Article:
Broad View Of Data Management

Requirements for Good Data Management

The crucial first step in data management is recording the relevant information in a form that can be managed. Not all components of the recorded data may need to be managed explicitly, but unrecorded data are unmanageable.

Archivist Terry Cook has discussed the formal criteria for creating data that will remain available and useful over time (Cook, 1995). Cook draws on the work of Richard Cox, David Bearman, and John McDonald to define a "set of needs for capturing, maintaining and using electronic records":

1. "Records must be comprehensive: a record reflecting who, what, when, where, why, with whom, and so on, must be created for every business transaction."

2. "Records must be authentic: authorizations for access to the data...must be recorded and traceable to each record and transaction."

3. "Records must be tamper-proof: no deletion or alteration to a record should occur...If a record is changed or corrected, a second record must be created and linked to the first. Moreover, each use...of a record is also a transaction and thus must generate its own record."

Although Cook is specifically addressing the requirements for managing business data, essentially the same needs must be met by anyone wanting to ensure the validity of conclusions drawn from stored flow cytometry data.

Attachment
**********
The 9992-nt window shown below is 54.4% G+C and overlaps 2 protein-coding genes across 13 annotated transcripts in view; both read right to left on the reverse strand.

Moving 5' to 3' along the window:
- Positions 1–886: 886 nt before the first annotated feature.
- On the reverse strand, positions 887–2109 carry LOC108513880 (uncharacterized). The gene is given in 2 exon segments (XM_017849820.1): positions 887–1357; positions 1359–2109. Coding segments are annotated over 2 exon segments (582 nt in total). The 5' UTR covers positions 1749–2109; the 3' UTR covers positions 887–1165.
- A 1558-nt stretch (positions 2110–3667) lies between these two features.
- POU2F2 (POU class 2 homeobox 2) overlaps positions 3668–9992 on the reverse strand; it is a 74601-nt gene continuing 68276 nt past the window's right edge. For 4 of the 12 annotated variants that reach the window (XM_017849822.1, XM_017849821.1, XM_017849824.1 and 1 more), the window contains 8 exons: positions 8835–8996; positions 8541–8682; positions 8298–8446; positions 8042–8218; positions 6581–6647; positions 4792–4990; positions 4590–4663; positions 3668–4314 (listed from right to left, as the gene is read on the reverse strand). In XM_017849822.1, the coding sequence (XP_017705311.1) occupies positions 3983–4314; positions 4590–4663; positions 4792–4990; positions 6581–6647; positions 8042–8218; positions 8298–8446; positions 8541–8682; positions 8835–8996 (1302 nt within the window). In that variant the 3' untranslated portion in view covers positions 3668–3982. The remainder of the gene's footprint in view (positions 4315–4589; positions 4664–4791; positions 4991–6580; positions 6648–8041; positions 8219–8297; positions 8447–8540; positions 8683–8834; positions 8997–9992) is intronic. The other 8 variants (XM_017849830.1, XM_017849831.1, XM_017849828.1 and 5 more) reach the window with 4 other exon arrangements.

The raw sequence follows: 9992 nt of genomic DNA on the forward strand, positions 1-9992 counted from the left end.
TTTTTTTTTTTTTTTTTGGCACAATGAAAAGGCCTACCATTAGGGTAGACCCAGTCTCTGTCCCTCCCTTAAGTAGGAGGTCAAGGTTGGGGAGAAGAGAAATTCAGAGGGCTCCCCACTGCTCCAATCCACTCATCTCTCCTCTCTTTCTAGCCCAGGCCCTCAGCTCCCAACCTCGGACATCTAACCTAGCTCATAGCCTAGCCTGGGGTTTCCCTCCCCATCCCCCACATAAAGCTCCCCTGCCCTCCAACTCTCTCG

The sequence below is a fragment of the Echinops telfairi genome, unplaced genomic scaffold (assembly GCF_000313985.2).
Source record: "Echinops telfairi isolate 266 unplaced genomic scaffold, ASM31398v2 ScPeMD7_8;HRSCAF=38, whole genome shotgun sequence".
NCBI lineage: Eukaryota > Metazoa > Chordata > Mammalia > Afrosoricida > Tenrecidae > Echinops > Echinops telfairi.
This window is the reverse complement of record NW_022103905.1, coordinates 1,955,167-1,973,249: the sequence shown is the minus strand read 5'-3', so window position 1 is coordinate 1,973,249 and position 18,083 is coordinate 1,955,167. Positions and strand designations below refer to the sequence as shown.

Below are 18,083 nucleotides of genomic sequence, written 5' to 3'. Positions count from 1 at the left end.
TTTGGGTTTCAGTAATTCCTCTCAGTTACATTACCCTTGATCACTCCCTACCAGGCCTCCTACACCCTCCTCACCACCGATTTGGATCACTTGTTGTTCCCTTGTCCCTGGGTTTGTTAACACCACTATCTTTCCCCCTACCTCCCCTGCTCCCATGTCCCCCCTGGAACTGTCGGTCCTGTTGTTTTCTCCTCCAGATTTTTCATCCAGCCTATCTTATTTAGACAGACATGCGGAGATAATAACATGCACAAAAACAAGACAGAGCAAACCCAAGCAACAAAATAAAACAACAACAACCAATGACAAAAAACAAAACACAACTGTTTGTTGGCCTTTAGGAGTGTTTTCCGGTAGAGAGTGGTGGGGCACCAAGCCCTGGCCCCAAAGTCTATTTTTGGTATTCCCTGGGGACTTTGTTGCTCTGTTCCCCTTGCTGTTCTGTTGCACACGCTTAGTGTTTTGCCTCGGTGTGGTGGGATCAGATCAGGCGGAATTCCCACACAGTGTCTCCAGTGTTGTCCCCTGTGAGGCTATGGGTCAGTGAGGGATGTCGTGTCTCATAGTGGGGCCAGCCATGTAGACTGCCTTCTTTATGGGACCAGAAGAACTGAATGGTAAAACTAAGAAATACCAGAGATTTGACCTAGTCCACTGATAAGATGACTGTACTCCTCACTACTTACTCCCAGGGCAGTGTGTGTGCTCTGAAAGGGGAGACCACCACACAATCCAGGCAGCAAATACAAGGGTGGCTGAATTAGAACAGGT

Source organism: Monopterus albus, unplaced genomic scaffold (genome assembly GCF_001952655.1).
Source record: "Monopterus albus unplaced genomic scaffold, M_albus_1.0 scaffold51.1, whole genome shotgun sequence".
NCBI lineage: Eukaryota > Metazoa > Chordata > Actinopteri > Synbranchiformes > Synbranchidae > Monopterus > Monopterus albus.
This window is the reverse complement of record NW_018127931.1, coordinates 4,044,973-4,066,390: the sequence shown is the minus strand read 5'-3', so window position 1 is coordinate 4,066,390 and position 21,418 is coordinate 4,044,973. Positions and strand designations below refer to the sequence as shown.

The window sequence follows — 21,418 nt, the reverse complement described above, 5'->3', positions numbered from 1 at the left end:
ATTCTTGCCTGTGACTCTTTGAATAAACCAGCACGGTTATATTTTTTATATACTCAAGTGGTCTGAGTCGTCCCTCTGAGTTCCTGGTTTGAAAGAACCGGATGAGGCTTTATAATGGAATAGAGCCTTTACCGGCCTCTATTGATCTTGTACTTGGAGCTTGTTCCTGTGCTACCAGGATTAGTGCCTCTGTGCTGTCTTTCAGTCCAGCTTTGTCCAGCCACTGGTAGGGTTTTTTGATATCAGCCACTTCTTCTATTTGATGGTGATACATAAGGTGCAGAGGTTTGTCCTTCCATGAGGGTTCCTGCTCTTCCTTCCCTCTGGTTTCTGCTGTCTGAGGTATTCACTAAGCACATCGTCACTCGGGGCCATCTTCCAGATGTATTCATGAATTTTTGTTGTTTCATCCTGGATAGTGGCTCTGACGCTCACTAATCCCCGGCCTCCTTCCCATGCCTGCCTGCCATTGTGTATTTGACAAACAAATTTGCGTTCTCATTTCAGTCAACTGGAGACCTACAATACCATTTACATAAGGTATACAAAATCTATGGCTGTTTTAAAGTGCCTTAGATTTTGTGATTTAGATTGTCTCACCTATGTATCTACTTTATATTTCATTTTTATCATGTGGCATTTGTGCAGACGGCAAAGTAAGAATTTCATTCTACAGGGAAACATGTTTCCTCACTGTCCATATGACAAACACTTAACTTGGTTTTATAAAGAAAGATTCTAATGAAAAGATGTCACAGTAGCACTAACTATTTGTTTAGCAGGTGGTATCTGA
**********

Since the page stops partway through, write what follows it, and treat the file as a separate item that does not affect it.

Recording the Relevant Information

The relevant information in flow cytometry data is much more than numerical lists of measurements. It is important that the data include specific information identifying the content and purpose of each sample, the machine parameters of the run, and any unusual features that could be important for future analysis.

To date most commercial flow cytometry software has been oriented toward the display and analysis of data from single samples, and has provided very limited facilities for linking the full array of other possible information to cell measurement data. Staff of flow cytometry facilities should be familiar with the data enrichment options that their software does offer and should encourage facility users to take full advantage of them.

As much of the relevant context information as possible should be included, linked to the numerical data. A data management system needs to be consistent in the types of information that are included. To avoid omitting impor-

Data Processing and Analysis

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